A block consisted of three tunes and were categorized by things like: heavy, dancy, schlock, 60s, etc.

    We moreso felt the crowd and agreed on a block # which listed the tunes in the block.

    It made the gig more random and since we did requests it was much more fun.

    Hope this helps,
     
  7. McHack

    McHack

    Jul 29, 2003
    Central Ohio!
    I guess ultimately, I need to just relax... go with it & trust that we'll weed out things that just dont seem to work out well.
     
  8. ashbory

    ashbory

    Jun 13, 2000
    The Hammer
    McHack,
    Why not just start suggesting some good songs in the same genre to your bandmates - they may be feeling the same as you.
    You may be able to improve the order of your current setlist with a bit of work.
    Here are some things I do to try create a flow. Forgive me if some of them seem obvious.

    General order:
    - start a set with 2 or 3 energetic tunes
    - put your acoustic / quieter stuff in the middle - right about when you think peoples ears will need a break.
    - Go out with a bang - make sure your best (most powerful) song is last, and build up to it.

    Song to Song:
    - As you start working out the order, think through the end of each song and the beginning of the next. Is the transition exciting?
    - Try not to put two songs together that are the same key or tempo.
    - Try to make the keys of the songs flow - think about how the transitions would work if it was all one song.
    - Think like a DJ: get people in the mood for music from one style or era with a "sure thing" tune, then milk it with some similar stuff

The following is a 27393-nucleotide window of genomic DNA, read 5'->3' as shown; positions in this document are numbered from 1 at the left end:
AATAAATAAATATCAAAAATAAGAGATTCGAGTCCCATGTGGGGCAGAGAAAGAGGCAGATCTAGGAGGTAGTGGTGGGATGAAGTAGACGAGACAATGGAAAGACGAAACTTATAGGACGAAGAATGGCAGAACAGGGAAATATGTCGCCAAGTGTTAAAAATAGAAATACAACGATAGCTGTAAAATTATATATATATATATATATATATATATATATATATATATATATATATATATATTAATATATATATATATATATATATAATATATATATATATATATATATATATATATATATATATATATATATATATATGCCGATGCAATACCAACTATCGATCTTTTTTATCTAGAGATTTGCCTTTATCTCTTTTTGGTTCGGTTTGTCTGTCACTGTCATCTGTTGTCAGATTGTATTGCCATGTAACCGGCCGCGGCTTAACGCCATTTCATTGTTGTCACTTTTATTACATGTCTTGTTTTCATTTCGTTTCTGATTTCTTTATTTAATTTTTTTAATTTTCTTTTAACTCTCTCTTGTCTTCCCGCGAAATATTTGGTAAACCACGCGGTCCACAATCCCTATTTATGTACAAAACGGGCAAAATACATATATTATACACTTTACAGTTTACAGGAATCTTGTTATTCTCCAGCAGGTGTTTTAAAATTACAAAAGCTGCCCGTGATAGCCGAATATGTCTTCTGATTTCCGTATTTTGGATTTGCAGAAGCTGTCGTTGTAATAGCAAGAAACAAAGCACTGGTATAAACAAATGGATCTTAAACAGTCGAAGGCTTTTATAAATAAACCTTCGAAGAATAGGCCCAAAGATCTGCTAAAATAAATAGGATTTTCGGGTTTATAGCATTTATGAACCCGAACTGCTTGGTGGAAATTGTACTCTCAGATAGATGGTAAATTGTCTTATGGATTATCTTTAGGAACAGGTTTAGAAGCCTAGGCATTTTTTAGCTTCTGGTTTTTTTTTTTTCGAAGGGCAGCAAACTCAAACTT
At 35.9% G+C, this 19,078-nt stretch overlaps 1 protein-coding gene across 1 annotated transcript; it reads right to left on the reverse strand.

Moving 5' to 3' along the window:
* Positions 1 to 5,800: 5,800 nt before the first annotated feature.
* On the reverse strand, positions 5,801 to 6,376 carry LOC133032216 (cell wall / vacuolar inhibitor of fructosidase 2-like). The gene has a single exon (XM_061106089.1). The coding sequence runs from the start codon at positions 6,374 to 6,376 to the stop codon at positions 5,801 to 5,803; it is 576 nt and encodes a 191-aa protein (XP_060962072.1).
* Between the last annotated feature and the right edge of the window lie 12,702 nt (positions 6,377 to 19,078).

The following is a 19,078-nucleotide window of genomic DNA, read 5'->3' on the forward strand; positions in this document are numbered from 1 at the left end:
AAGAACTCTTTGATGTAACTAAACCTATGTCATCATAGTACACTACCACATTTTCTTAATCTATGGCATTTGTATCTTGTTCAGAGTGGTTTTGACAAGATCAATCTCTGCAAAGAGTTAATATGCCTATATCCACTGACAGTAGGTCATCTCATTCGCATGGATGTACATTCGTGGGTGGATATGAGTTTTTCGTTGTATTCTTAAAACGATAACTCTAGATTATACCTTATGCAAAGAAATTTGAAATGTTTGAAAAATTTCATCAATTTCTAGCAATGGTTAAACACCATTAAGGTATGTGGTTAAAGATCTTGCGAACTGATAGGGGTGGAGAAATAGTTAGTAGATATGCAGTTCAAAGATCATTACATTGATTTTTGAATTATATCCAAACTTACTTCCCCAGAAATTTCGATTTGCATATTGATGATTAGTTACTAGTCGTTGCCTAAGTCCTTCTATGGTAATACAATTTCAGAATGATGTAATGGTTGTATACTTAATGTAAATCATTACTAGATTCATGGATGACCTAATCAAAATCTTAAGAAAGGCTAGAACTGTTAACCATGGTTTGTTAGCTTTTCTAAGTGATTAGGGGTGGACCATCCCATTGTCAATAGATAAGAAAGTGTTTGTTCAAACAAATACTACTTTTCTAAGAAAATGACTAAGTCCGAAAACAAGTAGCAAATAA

Other stuff:
    - Try to keep the breaks between songs to a minimum - plan on which songs go directly to the next so no-one is tuning or changing guitars etc. Nothing worse than losing momentum and dancers with dead air
    - Keep your options open - have a handful of classics that you can drag out when needed -these are the songs that always go over (and we're all sick of playing) :)
     
  9. McHack

    McHack

    Jul 29, 2003
    Central Ohio!
    Ok, how many songs is enough to start?

    40? More?
     
  10. JimmyM

    JimmyM Supporting Member

    Apr 11, 2005
    Apopka, FL
    Endorsing: Ampeg Amps, EMG Pickups
    I think you shouldn't even broach the subject for a good couple months until you get to know these guys and their tastes. You said it, you're the new guy. Don't join a band and try to make sweeping changes right off the bat. If you don't like it, find another band and quit this one. But it's bad form to join a band and try to change it right off the bat. Hell, I've been in my current band 6 years and I don't even try to do that. I'll suggest something now and then, but that's about it. Trying to make sweeping changes when you're the new guy will only result in getting one thing swept...you.
     
  11. sb69coupe

    sb69coupe

    Aug 9, 2004
    Raleigh NC
    Assuming that you want to play the "standard" 4 hour cover band bar gig, you really need at least 3+ hours of material. Assuming you play 3 sets with a 20 minute break between 1-2 and 2-3, that works out to 3:20 (200 minutes) worth of music. Try to time your sets in rehearsal to see how long they run, and then determine the average song length. That will dictate how many songs you need.

    And I disagree with DaftCat to some degree. We like using setlists to make sure that we vary the pace of the sets and don't get too monotonous. We also have 3 guys sharing lead vocal duties, so we try to mix it up to avoid stressing vocal cords with back-to-back-to-back songs that kill one guys voice.
     
  12. Eric Moesle

    Eric Moesle Supporting Member

    Sep 21, 2001
    Columbus OH
    Here in Columbus, the club standard is three one hour sets, with 30 minute breaks in between. There are a few venues that are the exception, but this is the norm.